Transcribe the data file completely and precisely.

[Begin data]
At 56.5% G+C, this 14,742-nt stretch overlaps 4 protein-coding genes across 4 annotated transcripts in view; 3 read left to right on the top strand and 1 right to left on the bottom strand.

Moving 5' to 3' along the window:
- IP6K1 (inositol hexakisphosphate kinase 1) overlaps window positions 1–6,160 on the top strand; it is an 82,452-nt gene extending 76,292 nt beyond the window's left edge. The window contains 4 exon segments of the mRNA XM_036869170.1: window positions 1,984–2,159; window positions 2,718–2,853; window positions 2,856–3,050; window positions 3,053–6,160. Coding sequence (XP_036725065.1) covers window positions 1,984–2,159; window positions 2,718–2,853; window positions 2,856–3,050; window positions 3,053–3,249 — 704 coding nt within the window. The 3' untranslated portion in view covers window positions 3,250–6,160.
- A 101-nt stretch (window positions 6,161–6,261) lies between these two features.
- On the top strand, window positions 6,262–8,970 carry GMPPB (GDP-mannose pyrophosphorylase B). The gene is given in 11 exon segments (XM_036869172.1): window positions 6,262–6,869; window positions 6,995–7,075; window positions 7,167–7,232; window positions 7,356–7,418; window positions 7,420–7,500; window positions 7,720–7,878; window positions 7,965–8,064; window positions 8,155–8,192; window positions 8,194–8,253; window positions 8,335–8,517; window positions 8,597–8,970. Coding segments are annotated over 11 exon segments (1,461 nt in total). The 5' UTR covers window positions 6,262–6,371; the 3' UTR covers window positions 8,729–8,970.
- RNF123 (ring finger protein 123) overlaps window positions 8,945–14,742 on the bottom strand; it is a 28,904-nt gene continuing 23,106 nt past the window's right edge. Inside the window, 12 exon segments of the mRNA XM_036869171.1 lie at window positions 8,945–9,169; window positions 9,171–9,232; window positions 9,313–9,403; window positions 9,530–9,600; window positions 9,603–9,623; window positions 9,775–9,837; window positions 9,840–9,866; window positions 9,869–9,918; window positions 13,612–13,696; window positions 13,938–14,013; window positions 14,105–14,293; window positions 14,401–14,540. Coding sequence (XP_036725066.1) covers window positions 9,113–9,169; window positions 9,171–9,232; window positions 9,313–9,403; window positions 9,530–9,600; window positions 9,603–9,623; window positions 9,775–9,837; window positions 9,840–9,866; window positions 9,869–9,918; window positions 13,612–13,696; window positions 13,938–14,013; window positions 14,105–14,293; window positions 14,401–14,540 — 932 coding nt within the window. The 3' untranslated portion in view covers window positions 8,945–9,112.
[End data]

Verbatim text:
At 56.5% G+C, this 14,742-nt stretch overlaps 4 protein-coding genes across 4 annotated transcripts in view; 3 read left to right on the top strand and 1 right to left on the bottom strand.

Moving 5' to 3' along the window:
- IP6K1 (inositol hexakisphosphate kinase 1) overlaps window positions 1–6,160 on the top strand; it is an 82,452-nt gene extending 76,292 nt beyond the window's left edge. The window contains 4 exon segments of the mRNA XM_036869170.1: window positions 1,984–2,159; window positions 2,718–2,853; window positions 2,856–3,050; window positions 3,053–6,160. Coding sequence (XP_036725065.1) covers window positions 1,984–2,159; window positions 2,718–2,853; window positions 2,856–3,050; window positions 3,053–3,249 — 704 coding nt within the window. The 3' untranslated portion in view covers window positions 3,250–6,160.
- A 101-nt stretch (window positions 6,161–6,261) lies between these two features.
- On the top strand, window positions 6,262–8,970 carry GMPPB (GDP-mannose pyrophosphorylase B). The gene is given in 11 exon segments (XM_036869172.1): window positions 6,262–6,869; window positions 6,995–7,075; window positions 7,167–7,232; window positions 7,356–7,418; window positions 7,420–7,500; window positions 7,720–7,878; window positions 7,965–8,064; window positions 8,155–8,192; window positions 8,194–8,253; window positions 8,335–8,517; window positions 8,597–8,970. Coding segments are annotated over 11 exon segments (1,461 nt in total). The 5' UTR covers window positions 6,262–6,371; the 3' UTR covers window positions 8,729–8,970.
- RNF123 (ring finger protein 123) overlaps window positions 8,945–14,742 on the bottom strand; it is a 28,904-nt gene continuing 23,106 nt past the window's right edge. Inside the window, 12 exon segments of the mRNA XM_036869171.1 lie at window positions 8,945–9,169; window positions 9,171–9,232; window positions 9,313–9,403; window positions 9,530–9,600; window positions 9,603–9,623; window positions 9,775–9,837; window positions 9,840–9,866; window positions 9,869–9,918; window positions 13,612–13,696; window positions 13,938–14,013; window positions 14,105–14,293; window positions 14,401–14,540. Coding sequence (XP_036725066.1) covers window positions 9,113–9,169; window positions 9,171–9,232; window positions 9,313–9,403; window positions 9,530–9,600; window positions 9,603–9,623; window positions 9,775–9,837; window positions 9,840–9,866; window positions 9,869–9,918; window positions 13,612–13,696; window positions 13,938–14,013; window positions 14,105–14,293; window positions 14,401–14,540 — 932 coding nt within the window. The 3' untranslated portion in view covers window positions 8,945–9,112.